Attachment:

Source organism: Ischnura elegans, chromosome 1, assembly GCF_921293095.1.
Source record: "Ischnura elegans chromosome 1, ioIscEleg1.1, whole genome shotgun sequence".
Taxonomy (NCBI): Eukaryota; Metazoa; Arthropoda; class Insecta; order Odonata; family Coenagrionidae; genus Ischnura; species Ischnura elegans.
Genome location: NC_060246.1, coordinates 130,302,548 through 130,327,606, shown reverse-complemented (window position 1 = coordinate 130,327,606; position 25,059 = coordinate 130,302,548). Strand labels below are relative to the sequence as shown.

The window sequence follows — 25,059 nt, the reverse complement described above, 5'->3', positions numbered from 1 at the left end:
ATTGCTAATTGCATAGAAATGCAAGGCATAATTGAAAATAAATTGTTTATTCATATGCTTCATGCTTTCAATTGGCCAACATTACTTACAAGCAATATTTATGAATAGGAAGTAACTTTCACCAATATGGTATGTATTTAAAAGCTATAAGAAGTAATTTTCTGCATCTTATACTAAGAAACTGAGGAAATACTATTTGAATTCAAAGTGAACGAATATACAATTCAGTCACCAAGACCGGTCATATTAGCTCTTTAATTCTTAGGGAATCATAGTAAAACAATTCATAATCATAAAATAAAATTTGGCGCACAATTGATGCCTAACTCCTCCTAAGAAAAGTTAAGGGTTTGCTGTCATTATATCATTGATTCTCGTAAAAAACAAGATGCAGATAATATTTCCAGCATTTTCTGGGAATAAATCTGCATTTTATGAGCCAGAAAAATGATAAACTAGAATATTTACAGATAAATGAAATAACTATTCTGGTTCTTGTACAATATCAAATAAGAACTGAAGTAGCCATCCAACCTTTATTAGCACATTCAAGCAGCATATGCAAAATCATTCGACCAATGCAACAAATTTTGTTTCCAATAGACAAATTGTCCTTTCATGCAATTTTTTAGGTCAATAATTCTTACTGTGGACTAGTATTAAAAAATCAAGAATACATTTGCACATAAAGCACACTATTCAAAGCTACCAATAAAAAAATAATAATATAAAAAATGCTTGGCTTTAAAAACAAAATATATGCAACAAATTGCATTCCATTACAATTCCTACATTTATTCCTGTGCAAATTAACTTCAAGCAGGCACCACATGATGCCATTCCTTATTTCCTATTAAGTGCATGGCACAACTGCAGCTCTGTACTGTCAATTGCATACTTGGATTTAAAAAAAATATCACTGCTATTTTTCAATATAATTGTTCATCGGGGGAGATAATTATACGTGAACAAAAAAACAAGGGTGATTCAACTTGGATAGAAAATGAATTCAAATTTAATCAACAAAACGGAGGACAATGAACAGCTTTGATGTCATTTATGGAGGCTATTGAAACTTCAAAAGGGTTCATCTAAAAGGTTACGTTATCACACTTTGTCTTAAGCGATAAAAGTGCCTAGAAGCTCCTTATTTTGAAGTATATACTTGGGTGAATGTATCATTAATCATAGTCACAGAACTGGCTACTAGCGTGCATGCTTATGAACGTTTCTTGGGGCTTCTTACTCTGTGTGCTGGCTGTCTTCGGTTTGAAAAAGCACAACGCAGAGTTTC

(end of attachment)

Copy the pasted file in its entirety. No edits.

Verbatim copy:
Source organism: Ischnura elegans, chromosome 1, assembly GCF_921293095.1.
Source record: "Ischnura elegans chromosome 1, ioIscEleg1.1, whole genome shotgun sequence".
Taxonomy (NCBI): Eukaryota; Metazoa; Arthropoda; class Insecta; order Odonata; family Coenagrionidae; genus Ischnura; species Ischnura elegans.
Genome location: NC_060246.1, coordinates 130,302,548 through 130,327,606, shown reverse-complemented (window position 1 = coordinate 130,327,606; position 25,059 = coordinate 130,302,548). Strand labels below are relative to the sequence as shown.

The window sequence follows — 25,059 nt, the reverse complement described above, 5'->3', positions numbered from 1 at the left end:
ATTGCTAATTGCATAGAAATGCAAGGCATAATTGAAAATAAATTGTTTATTCATATGCTTCATGCTTTCAATTGGCCAACATTACTTACAAGCAATATTTATGAATAGGAAGTAACTTTCACCAATATGGTATGTATTTAAAAGCTATAAGAAGTAATTTTCTGCATCTTATACTAAGAAACTGAGGAAATACTATTTGAATTCAAAGTGAACGAATATACAATTCAGTCACCAAGACCGGTCATATTAGCTCTTTAATTCTTAGGGAATCATAGTAAAACAATTCATAATCATAAAATAAAATTTGGCGCACAATTGATGCCTAACTCCTCCTAAGAAAAGTTAAGGGTTTGCTGTCATTATATCATTGATTCTCGTAAAAAACAAGATGCAGATAATATTTCCAGCATTTTCTGGGAATAAATCTGCATTTTATGAGCCAGAAAAATGATAAACTAGAATATTTACAGATAAATGAAATAACTATTCTGGTTCTTGTACAATATCAAATAAGAACTGAAGTAGCCATCCAACCTTTATTAGCACATTCAAGCAGCATATGCAAAATCATTCGACCAATGCAACAAATTTTGTTTCCAATAGACAAATTGTCCTTTCATGCAATTTTTTAGGTCAATAATTCTTACTGTGGACTAGTATTAAAAAATCAAGAATACATTTGCACATAAAGCACACTATTCAAAGCTACCAATAAAAAAATAATAATATAAAAAATGCTTGGCTTTAAAAACAAAATATATGCAACAAATTGCATTCCATTACAATTCCTACATTTATTCCTGTGCAAATTAACTTCAAGCAGGCACCACATGATGCCATTCCTTATTTCCTATTAAGTGCATGGCACAACTGCAGCTCTGTACTGTCAATTGCATACTTGGATTTAAAAAAAATATCACTGCTATTTTTCAATATAATTGTTCATCGGGGGAGATAATTATACGTGAACAAAAAAACAAGGGTGATTCAACTTGGATAGAAAATGAATTCAAATTTAATCAACAAAACGGAGGACAATGAACAGCTTTGATGTCATTTATGGAGGCTATTGAAACTTCAAAAGGGTTCATCTAAAAGGTTACGTTATCACACTTTGTCTTAAGCGATAAAAGTGCCTAGAAGCTCCTTATTTTGAAGTATATACTTGGGTGAATGTATCATTAATCATAGTCACAGAACTGGCTACTAGCGTGCATGCTTATGAACGTTTCTTGGGGCTTCTTACTCTGTGTGCTGGCTGTCTTCGGTTTGAAAAAGCACAACGCAGAGTTTC